The human influence on seabird nesting success: Conservation implications

Biological Conservation
By:  and 



Based on studies of brown pelicans Pelecanus occidentalis californicus and Heermann's gulls Larus heermanni, disturbances by recreationists, educational groups, local fishermen and scientists alike can be seriously disruptive and damaging to breeding seabirds in the Gulf of California and off the west coast of Baja California. Similar instances have been identified throughout the world—the problem is not difficult to document, but it is difficult to eliminate. The increasing human-seabird contacts on islands in the Gulf of California and along the west coast of Baja California raise serious questions and immediate concern about the continued preservation of nesting colonies of marine birds in those areas. Conservation measures must consider the extreme sensitivity of many seabirds to the inter- and intraspecific behavioural imbalances created by human disturbances. In some cases, total exclusion of humans may be required; in others, limited access might be possible under closely managed conditions at certain times of the year. A symbiotic relationship between seabird conservation, legitimate research and tourism should be the desired goal.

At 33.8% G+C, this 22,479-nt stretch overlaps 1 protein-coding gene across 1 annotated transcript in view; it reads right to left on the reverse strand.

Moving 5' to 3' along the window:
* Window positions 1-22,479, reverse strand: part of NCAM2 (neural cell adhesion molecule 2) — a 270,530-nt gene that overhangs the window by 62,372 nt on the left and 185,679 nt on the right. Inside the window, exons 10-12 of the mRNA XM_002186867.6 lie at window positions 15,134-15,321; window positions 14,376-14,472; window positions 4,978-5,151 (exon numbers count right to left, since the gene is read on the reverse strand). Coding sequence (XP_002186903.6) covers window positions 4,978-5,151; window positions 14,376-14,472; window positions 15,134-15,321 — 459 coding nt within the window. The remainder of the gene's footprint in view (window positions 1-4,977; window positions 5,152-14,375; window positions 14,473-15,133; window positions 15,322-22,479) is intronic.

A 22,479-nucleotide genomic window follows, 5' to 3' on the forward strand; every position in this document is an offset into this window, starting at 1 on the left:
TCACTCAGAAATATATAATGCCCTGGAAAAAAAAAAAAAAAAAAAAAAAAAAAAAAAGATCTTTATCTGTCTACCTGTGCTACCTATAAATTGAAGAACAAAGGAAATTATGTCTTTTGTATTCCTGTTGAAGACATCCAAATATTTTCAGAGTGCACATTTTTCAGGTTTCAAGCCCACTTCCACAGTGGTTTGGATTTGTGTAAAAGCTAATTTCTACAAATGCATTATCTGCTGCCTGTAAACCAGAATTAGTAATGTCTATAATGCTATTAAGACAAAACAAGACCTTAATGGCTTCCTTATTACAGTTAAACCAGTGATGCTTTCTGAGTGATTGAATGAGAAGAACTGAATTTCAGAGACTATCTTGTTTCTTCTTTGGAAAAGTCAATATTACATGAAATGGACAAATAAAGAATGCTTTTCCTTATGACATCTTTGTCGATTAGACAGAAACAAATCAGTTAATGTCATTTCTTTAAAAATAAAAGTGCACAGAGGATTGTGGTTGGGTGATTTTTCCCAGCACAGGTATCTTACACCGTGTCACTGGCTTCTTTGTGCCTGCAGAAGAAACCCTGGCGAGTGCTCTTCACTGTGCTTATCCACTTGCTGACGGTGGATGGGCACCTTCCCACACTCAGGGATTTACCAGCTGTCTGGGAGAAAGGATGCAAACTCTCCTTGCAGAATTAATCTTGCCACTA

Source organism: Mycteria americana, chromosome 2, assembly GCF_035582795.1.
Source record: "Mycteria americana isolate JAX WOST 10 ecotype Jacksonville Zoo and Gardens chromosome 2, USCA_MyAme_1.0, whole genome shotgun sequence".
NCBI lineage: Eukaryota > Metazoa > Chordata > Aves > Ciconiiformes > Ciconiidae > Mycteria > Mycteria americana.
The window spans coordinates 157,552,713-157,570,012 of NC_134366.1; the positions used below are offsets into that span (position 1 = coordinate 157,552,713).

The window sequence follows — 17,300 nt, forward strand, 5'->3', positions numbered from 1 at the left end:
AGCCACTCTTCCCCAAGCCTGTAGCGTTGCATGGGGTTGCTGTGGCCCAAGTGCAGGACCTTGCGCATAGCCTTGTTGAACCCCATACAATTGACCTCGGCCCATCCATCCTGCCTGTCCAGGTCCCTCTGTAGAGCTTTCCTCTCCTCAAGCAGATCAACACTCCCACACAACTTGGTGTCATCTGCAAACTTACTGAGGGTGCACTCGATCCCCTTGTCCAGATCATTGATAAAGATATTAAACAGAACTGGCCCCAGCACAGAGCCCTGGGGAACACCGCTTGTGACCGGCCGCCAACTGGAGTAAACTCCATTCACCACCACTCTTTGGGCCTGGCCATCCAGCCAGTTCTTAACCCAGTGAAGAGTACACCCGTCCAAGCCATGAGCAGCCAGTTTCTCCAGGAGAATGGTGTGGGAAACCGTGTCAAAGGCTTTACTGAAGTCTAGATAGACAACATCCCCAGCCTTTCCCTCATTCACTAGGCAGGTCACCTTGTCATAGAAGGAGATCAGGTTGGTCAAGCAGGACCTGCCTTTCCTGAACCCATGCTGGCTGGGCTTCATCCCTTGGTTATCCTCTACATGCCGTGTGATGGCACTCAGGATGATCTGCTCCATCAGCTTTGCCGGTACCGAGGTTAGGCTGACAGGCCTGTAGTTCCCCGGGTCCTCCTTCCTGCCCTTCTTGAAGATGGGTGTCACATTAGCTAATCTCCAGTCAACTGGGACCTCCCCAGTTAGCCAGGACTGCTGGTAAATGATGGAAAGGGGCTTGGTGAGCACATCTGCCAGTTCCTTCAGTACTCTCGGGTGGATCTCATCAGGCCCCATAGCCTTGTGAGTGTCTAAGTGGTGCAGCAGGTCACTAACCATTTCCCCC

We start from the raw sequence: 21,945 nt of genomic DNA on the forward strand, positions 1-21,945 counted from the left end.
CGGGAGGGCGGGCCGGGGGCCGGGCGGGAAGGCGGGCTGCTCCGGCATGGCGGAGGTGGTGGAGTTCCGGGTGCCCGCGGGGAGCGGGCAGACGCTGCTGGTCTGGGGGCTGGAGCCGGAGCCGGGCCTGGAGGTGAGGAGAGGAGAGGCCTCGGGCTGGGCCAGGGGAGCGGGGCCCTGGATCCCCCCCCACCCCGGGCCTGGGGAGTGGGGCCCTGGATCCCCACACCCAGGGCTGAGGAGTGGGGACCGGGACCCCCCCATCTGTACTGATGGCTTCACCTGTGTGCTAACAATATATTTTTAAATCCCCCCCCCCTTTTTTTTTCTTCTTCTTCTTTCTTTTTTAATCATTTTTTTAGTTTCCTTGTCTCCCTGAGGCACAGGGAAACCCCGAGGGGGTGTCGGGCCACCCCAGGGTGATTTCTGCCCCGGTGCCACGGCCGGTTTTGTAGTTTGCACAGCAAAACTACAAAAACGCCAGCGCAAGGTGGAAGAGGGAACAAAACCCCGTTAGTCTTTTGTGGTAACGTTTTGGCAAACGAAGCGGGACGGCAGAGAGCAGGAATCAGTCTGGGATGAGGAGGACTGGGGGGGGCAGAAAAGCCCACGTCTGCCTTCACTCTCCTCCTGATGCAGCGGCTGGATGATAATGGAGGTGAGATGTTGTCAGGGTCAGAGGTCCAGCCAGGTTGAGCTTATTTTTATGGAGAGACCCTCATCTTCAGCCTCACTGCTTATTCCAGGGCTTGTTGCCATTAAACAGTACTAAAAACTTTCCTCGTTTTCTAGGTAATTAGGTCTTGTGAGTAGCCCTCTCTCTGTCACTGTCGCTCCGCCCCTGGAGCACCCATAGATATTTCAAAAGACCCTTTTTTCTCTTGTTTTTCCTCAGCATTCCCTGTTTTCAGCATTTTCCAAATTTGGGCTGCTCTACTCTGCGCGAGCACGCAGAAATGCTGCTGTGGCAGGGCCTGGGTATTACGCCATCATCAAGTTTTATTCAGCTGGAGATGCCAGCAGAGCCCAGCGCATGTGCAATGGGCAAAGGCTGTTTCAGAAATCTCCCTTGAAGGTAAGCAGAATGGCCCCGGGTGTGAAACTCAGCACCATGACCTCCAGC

Study Area

Publication type Article
Publication Subtype Journal Article
Title The human influence on seabird nesting success: Conservation implications
Series title Biological Conservation
DOI 10.1016/0006-3207(80)90067-1
Volume 18
Issue 1
Year Published 1980
Language English
Publisher Elsevier
Contributing office(s) Patuxent Wildlife Research Center
Description 16 p.
First page 65
Last page 80
Country Mexico
State Baja California, Baja California Sur, Sinaloa, Sonora
Other Geospatial Gulf of California
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